Museum’s deer friend gets spruced up in time for Christmas: IMG 3922

07 Dec 2021

Museum’s deer friend gets spruced up in time for Christmas

Leeds City Museum Arts

Sporting the biggest antlers the world has ever seen and standing more than seven feet tall, it’s a super-sized specimen that could even give Rudolf a run for his money.

And this week experts have been treating Leeds City Museum’s 10,000 year-old giant deer to a pre-Christmas clean as visitors get the chance to step back in time and learn about the incredible creatures of the Ice Age.

One of the most recognisable exhibits in the museum’s spectacular Life on Earth Gallery, the towering ruminant roamed the Earth during the Pleistocene era more than 7,000 years ago and was among the largest deer to have ever lived.

With the scientific name Megaloceros giganteus, meaning “giant horn”, the species also had the largest antlers of any known deer, measuring around 12ft from tip to tip.

During the 19th century, remains of giant deer were abundant in Ireland, with a thriving trade developing through sales to museums and for use as impressive ornaments in stately homes.

Discovered at Lough Gur near Limerick, Leeds City Museum’s skeleton was originally purchased in 1847 by the Leeds Philosophical and Literary Society from Glennon's in Dublin for the sum of £38.

This week Clare Brown and Rebecca Machin, Leeds Museums and Galleries’ curators of natural sciences, took on the mammoth task of clearing accumulated dust and dirt from its colossal antlers.

Clare said: “The giant Irish deer must have been a truly spectacular sight and its remains are a stunning reminder of the remarkable prehistoric megafauna which walked the Earth during the Ice Age.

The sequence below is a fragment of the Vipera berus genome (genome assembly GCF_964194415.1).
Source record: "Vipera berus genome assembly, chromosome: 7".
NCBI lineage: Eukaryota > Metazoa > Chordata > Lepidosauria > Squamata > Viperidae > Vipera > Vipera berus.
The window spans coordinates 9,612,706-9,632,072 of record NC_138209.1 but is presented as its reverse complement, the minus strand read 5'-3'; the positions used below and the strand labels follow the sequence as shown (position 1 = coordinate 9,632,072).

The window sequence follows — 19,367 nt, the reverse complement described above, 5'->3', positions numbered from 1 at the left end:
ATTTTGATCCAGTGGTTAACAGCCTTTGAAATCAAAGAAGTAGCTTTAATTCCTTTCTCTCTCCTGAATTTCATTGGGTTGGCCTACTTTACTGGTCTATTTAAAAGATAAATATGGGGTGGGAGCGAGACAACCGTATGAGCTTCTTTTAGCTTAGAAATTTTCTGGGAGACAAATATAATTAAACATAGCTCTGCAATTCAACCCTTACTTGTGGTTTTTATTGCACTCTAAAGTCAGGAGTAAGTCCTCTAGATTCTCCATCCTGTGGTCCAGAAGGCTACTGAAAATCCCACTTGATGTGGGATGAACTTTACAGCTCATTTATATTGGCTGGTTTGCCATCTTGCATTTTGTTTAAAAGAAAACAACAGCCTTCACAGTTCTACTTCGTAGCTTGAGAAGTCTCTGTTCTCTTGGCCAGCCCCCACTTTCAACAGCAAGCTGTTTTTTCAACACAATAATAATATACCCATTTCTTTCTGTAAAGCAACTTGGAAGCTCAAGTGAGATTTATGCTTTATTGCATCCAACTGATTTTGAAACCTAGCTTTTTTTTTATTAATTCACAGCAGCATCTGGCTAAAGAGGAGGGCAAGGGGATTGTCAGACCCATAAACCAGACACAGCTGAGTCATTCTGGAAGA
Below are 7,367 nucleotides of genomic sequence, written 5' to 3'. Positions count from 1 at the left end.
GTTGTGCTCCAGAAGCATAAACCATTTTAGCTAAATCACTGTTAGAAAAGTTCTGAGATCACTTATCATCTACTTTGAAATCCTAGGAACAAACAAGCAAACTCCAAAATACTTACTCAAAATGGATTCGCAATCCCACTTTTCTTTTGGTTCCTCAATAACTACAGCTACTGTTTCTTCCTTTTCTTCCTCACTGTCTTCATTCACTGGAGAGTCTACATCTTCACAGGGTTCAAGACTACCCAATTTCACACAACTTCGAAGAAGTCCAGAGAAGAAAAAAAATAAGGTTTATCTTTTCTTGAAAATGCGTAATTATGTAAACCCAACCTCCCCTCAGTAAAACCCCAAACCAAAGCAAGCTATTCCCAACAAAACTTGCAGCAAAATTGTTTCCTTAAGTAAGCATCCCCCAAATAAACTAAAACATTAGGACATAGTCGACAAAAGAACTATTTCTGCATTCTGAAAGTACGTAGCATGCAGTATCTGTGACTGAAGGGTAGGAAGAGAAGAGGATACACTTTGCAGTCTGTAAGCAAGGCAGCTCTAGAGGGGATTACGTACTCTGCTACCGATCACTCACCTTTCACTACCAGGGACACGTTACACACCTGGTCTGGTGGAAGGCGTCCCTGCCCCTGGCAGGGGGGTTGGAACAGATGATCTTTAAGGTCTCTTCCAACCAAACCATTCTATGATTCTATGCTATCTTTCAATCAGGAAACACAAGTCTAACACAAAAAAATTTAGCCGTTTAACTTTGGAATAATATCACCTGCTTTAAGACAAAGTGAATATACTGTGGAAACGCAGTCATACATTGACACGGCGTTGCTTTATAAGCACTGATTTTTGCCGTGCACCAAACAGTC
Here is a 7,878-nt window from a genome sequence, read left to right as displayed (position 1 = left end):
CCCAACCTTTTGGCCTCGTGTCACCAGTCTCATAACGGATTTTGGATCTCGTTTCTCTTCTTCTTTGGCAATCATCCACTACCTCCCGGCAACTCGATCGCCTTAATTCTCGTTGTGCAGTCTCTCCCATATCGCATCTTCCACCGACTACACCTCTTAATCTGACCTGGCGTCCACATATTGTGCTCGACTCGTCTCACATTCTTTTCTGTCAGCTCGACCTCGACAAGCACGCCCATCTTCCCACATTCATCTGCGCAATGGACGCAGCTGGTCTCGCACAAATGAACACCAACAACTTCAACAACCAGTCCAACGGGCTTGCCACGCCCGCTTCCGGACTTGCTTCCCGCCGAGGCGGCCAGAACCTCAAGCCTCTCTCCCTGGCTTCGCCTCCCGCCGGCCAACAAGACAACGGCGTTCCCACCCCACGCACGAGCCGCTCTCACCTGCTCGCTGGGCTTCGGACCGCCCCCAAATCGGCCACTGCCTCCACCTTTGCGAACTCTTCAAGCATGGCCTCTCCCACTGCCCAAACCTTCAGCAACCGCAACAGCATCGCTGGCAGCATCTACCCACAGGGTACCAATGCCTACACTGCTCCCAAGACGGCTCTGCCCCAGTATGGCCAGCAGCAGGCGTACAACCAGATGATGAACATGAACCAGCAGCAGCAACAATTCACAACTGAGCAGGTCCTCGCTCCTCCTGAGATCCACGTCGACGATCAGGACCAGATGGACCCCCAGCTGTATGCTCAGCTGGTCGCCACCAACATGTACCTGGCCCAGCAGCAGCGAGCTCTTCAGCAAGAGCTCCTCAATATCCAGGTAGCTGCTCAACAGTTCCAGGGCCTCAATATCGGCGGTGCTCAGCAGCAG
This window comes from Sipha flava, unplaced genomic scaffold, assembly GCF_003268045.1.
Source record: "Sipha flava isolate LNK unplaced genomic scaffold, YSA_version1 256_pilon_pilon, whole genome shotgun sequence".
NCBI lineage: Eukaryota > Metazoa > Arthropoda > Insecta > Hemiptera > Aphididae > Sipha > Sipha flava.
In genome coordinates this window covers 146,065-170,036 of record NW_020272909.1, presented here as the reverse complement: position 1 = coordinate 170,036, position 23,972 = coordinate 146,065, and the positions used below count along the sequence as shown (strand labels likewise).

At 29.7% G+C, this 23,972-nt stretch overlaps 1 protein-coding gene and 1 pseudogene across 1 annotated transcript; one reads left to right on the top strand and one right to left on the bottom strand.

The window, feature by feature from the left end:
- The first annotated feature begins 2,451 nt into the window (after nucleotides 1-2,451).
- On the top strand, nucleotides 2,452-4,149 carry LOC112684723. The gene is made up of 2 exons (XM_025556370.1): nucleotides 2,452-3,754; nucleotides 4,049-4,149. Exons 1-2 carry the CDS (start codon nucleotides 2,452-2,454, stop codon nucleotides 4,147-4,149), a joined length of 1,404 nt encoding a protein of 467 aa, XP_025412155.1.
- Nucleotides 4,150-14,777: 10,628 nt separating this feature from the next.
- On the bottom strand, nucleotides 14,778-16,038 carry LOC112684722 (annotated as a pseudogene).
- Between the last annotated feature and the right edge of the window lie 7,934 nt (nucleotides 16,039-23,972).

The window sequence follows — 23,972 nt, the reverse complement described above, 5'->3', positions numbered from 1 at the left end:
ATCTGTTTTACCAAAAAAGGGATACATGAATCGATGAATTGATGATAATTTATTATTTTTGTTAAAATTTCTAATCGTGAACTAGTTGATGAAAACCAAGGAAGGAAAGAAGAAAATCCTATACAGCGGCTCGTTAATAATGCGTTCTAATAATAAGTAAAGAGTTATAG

“A specimen of this size and scale which is displayed in such an eye-catching way can attract a lot of dust so it’s a difficult and ongoing task to keep it clean.

“Now it’s looking its best, we’re looking forward to welcoming visitors to the museum over Christmas and giving them the opportunity to learn more about a very different and enthralling time in the history of the planet and its animal kingdom.”

As well as the deer, the museum’s Ice Age trail will include a chance to spot the snow leopard and see how many wintry creatures you can find dotted around the museum. The trail is free and suitable for families with children of all ages.

Councillor Jonathan Pryor, Leeds City Council’s executive member for economy, culture and education, said: “The Leeds Museums and Galleries collection includes some incredible specimens and we’re extremely lucky to be able to be able to see them on display.

“It’s also inspiring to see those collections interpreted in so many imaginative ways over the festive season, giving visitors a chance to explore them in new and engaging ways.”

For more information on the Ice Age trail, visit:


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Leeds City Council Communications team